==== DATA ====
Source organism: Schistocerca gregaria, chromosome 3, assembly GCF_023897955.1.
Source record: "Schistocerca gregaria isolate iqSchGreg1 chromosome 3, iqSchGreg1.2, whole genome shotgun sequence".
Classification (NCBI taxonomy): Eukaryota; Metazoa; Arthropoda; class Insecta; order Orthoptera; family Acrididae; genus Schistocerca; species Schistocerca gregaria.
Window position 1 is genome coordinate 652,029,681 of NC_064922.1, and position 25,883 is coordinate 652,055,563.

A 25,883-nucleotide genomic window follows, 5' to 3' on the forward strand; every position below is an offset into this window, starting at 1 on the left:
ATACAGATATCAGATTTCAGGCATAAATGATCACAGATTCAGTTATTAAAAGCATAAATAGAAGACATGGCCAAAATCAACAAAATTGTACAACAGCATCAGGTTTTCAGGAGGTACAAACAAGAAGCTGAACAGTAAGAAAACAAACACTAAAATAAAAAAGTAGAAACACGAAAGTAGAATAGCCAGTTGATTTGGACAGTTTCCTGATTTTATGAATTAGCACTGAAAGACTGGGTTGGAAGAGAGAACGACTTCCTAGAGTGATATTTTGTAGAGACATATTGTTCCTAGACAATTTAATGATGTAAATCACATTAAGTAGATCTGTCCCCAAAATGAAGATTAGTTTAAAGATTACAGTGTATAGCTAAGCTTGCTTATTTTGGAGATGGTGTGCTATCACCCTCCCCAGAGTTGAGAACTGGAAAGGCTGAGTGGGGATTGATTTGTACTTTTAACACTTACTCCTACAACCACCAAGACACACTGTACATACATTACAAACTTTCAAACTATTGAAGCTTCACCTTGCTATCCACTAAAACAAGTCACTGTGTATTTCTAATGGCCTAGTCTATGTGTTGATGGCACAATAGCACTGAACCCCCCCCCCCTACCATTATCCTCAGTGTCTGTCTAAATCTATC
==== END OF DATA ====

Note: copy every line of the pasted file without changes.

Source organism: Schistocerca gregaria, chromosome 3, assembly GCF_023897955.1.
Source record: "Schistocerca gregaria isolate iqSchGreg1 chromosome 3, iqSchGreg1.2, whole genome shotgun sequence".
Classification (NCBI taxonomy): Eukaryota; Metazoa; Arthropoda; class Insecta; order Orthoptera; family Acrididae; genus Schistocerca; species Schistocerca gregaria.
Window position 1 is genome coordinate 652,029,681 of NC_064922.1, and position 25,883 is coordinate 652,055,563.

A 25,883-nucleotide genomic window follows, 5' to 3' on the forward strand; every position below is an offset into this window, starting at 1 on the left:
ATACAGATATCAGATTTCAGGCATAAATGATCACAGATTCAGTTATTAAAAGCATAAATAGAAGACATGGCCAAAATCAACAAAATTGTACAACAGCATCAGGTTTTCAGGAGGTACAAACAAGAAGCTGAACAGTAAGAAAACAAACACTAAAATAAAAAAGTAGAAACACGAAAGTAGAATAGCCAGTTGATTTGGACAGTTTCCTGATTTTATGAATTAGCACTGAAAGACTGGGTTGGAAGAGAGAACGACTTCCTAGAGTGATATTTTGTAGAGACATATTGTTCCTAGACAATTTAATGATGTAAATCACATTAAGTAGATCTGTCCCCAAAATGAAGATTAGTTTAAAGATTACAGTGTATAGCTAAGCTTGCTTATTTTGGAGATGGTGTGCTATCACCCTCCCCAGAGTTGAGAACTGGAAAGGCTGAGTGGGGATTGATTTGTACTTTTAACACTTACTCCTACAACCACCAAGACACACTGTACATACATTACAAACTTTCAAACTATTGAAGCTTCACCTTGCTATCCACTAAAACAAGTCACTGTGTATTTCTAATGGCCTAGTCTATGTGTTGATGGCACAATAGCACTGAACCCCCCCCCCCTACCATTATCCTCAGTGTCTGTCTAAATCTATC